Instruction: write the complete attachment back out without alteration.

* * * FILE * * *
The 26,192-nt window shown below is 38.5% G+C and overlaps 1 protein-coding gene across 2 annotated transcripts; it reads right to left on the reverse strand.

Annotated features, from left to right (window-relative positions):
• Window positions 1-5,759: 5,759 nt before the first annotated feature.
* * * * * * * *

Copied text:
The 26,192-nt window shown below is 38.5% G+C and overlaps 1 protein-coding gene across 2 annotated transcripts; it reads right to left on the reverse strand.

Annotated features, from left to right (window-relative positions):
• Window positions 1-5,759: 5,759 nt before the first annotated feature.